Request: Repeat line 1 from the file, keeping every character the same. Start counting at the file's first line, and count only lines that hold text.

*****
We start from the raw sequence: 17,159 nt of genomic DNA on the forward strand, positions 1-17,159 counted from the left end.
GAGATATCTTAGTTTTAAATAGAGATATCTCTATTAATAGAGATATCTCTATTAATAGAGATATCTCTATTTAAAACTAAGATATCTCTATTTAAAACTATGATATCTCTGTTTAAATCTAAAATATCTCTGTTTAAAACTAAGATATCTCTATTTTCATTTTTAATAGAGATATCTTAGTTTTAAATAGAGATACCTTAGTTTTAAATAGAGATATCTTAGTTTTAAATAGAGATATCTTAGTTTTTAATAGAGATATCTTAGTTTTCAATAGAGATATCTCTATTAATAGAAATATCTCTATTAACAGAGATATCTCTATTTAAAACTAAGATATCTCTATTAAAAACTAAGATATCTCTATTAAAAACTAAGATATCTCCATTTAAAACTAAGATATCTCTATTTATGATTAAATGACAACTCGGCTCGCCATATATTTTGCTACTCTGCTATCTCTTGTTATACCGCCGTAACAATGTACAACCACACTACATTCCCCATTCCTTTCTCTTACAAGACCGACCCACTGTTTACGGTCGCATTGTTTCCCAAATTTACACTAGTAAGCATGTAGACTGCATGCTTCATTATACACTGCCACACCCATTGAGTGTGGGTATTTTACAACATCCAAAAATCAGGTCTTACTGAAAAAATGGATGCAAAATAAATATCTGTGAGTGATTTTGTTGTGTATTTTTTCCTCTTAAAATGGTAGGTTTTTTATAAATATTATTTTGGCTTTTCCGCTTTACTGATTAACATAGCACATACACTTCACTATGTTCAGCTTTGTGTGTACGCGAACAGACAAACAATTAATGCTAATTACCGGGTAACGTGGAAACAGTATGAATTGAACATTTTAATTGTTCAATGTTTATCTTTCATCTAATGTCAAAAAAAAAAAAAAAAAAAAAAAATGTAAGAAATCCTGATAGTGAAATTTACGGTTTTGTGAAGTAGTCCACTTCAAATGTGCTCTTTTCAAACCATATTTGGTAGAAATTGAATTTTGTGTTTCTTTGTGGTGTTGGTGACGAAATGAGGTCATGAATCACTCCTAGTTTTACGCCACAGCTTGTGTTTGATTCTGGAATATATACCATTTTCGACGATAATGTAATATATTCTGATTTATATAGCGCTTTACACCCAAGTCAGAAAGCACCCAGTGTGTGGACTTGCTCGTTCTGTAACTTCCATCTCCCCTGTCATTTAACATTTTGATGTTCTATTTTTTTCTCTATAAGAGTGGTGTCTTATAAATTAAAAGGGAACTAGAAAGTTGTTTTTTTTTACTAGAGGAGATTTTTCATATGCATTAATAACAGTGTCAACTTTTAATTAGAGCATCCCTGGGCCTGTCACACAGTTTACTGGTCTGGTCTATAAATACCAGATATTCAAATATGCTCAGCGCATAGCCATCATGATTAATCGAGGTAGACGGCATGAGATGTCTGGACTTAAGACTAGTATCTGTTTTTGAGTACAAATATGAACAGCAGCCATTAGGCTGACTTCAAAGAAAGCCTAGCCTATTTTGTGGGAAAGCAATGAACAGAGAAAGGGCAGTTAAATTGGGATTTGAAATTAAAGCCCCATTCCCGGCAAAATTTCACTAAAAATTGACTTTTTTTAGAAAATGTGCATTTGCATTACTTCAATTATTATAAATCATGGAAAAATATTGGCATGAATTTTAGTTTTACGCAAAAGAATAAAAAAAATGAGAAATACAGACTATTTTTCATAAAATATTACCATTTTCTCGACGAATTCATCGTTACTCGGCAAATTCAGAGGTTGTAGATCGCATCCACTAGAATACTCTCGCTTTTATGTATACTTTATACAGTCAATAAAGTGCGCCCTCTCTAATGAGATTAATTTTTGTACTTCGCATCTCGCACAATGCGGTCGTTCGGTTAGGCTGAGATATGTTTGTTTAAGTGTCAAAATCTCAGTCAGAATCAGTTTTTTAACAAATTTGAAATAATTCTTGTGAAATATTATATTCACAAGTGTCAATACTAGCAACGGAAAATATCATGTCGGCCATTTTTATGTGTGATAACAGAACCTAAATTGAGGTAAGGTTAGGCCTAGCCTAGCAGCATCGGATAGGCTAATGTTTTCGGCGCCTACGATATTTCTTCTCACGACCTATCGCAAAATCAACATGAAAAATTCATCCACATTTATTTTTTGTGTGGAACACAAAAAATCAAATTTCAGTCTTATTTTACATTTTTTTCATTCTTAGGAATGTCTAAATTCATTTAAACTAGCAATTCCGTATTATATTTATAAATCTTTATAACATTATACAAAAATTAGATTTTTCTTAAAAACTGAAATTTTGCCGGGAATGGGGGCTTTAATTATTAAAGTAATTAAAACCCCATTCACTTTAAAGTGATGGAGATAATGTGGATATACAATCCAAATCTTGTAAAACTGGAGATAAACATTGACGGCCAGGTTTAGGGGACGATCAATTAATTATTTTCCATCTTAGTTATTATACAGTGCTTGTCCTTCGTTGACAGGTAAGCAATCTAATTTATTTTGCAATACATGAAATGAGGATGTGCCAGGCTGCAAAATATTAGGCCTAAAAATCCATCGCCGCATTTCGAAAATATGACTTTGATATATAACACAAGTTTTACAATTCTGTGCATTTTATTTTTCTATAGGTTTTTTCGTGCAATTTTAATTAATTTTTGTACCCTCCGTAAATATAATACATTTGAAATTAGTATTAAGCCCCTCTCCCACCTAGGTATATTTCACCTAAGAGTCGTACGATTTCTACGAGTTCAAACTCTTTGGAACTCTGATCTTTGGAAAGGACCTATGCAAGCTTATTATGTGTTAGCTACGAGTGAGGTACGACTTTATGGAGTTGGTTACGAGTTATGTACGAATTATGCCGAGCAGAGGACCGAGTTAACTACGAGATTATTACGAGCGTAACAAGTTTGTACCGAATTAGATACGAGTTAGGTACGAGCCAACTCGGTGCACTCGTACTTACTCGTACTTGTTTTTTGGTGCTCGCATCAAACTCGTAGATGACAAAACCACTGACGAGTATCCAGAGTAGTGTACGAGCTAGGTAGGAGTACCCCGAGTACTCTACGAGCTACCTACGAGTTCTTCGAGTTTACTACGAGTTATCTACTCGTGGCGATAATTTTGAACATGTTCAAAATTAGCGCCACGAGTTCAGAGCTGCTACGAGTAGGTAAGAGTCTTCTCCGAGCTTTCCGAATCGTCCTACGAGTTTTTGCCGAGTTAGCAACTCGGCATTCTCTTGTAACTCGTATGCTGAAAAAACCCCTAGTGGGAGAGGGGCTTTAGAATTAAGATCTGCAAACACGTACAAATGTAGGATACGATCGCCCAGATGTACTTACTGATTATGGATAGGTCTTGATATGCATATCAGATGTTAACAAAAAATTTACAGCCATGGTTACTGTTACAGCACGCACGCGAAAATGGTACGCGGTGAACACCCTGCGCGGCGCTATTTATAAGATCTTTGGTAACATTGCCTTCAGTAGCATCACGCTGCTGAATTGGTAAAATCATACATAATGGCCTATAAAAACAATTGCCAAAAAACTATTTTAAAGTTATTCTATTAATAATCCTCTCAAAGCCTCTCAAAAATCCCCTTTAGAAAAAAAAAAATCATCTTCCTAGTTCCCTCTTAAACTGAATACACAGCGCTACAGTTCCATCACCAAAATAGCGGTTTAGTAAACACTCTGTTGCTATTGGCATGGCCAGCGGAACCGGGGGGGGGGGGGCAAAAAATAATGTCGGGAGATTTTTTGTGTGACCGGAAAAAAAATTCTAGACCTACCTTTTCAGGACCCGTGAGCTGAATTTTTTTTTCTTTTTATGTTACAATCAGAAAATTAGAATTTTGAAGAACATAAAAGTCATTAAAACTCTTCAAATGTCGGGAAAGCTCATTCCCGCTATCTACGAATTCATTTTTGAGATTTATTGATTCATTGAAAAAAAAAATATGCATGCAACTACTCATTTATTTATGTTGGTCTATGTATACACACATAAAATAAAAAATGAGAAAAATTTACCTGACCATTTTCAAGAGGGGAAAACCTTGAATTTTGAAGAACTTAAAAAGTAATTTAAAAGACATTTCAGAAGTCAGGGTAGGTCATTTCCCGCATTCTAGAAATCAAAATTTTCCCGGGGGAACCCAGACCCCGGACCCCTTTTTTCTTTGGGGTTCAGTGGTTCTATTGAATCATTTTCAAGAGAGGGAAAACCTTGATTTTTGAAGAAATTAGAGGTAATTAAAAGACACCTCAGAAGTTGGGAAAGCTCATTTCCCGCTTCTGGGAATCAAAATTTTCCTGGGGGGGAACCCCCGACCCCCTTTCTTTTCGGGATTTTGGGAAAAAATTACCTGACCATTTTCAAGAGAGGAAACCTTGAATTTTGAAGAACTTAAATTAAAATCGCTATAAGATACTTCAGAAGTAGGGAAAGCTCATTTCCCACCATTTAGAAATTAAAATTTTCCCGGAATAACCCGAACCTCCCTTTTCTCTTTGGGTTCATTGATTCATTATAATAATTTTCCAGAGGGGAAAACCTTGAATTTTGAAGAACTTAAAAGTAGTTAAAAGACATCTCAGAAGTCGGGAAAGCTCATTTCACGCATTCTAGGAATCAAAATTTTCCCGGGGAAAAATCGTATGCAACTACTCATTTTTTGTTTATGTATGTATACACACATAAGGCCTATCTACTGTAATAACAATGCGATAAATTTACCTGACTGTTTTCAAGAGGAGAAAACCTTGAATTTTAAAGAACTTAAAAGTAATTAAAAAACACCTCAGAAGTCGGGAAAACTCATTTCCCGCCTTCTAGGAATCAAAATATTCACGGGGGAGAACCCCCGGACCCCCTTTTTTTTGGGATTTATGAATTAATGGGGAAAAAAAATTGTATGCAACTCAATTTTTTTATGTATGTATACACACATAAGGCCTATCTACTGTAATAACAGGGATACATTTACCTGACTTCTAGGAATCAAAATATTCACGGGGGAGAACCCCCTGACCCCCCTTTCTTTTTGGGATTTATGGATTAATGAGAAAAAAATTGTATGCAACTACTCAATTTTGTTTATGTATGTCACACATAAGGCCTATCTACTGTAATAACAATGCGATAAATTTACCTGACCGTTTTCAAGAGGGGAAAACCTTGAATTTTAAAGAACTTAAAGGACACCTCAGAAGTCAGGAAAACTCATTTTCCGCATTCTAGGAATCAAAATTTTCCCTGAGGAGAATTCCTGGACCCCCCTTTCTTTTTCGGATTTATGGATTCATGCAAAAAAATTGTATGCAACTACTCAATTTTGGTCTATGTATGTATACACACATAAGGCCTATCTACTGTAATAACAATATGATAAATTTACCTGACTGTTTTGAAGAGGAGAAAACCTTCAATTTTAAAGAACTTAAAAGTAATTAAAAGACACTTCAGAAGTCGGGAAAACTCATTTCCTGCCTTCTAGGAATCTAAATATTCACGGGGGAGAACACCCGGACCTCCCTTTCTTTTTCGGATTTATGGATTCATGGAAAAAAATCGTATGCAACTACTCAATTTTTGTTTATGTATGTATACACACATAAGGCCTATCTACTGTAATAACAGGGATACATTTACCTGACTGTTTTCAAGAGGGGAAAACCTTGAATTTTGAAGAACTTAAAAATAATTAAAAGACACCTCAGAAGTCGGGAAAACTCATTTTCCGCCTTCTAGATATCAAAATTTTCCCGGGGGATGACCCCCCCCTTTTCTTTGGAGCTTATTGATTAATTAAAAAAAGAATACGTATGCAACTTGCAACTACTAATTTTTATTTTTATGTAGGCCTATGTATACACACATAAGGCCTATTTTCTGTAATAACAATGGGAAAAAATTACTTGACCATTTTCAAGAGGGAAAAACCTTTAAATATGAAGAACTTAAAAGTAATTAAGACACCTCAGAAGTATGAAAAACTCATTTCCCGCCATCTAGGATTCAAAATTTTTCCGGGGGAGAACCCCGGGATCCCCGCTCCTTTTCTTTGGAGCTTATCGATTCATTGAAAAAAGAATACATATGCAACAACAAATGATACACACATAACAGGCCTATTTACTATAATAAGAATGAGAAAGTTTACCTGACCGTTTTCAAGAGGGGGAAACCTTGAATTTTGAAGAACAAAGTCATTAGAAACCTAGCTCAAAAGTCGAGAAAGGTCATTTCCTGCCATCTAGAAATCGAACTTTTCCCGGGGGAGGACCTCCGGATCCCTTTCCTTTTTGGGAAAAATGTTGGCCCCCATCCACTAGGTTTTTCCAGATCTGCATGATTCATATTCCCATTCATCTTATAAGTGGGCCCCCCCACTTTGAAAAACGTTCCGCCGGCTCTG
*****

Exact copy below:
We start from the raw sequence: 17,159 nt of genomic DNA on the forward strand, positions 1-17,159 counted from the left end.